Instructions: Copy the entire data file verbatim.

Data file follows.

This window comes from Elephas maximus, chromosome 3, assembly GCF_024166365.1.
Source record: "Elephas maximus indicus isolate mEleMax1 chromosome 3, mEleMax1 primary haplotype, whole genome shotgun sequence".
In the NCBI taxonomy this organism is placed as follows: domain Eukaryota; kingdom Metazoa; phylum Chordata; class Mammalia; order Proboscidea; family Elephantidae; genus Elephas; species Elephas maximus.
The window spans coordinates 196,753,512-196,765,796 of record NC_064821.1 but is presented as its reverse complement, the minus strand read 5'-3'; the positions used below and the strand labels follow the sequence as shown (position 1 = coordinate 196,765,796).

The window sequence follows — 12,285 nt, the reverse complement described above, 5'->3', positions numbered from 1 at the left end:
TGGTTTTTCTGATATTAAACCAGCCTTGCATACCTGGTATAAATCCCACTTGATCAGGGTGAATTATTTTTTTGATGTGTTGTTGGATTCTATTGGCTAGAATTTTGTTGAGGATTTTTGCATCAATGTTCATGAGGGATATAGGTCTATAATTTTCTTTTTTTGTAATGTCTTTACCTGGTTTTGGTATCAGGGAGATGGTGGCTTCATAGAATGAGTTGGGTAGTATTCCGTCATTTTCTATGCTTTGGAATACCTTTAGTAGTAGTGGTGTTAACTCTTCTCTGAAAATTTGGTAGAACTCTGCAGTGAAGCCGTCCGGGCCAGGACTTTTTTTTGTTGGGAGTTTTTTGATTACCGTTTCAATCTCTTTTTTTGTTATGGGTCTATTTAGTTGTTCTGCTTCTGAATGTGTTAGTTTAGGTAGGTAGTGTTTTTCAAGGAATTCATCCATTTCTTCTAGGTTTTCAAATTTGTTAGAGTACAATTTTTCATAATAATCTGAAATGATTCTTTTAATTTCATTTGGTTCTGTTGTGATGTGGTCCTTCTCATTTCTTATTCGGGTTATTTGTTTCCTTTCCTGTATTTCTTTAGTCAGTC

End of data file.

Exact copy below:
This window comes from Elephas maximus, chromosome 3, assembly GCF_024166365.1.
Source record: "Elephas maximus indicus isolate mEleMax1 chromosome 3, mEleMax1 primary haplotype, whole genome shotgun sequence".
In the NCBI taxonomy this organism is placed as follows: domain Eukaryota; kingdom Metazoa; phylum Chordata; class Mammalia; order Proboscidea; family Elephantidae; genus Elephas; species Elephas maximus.
The window spans coordinates 196,753,512-196,765,796 of record NC_064821.1 but is presented as its reverse complement, the minus strand read 5'-3'; the positions used below and the strand labels follow the sequence as shown (position 1 = coordinate 196,765,796).

The window sequence follows — 12,285 nt, the reverse complement described above, 5'->3', positions numbered from 1 at the left end:
TGGTTTTTCTGATATTAAACCAGCCTTGCATACCTGGTATAAATCCCACTTGATCAGGGTGAATTATTTTTTTGATGTGTTGTTGGATTCTATTGGCTAGAATTTTGTTGAGGATTTTTGCATCAATGTTCATGAGGGATATAGGTCTATAATTTTCTTTTTTTGTAATGTCTTTACCTGGTTTTGGTATCAGGGAGATGGTGGCTTCATAGAATGAGTTGGGTAGTATTCCGTCATTTTCTATGCTTTGGAATACCTTTAGTAGTAGTGGTGTTAACTCTTCTCTGAAAATTTGGTAGAACTCTGCAGTGAAGCCGTCCGGGCCAGGACTTTTTTTTGTTGGGAGTTTTTTGATTACCGTTTCAATCTCTTTTTTTGTTATGGGTCTATTTAGTTGTTCTGCTTCTGAATGTGTTAGTTTAGGTAGGTAGTGTTTTTCAAGGAATTCATCCATTTCTTCTAGGTTTTCAAATTTGTTAGAGTACAATTTTTCATAATAATCTGAAATGATTCTTTTAATTTCATTTGGTTCTGTTGTGATGTGGTCCTTCTCATTTCTTATTCGGGTTATTTGTTTCCTTTCCTGTATTTCTTTAGTCAGTC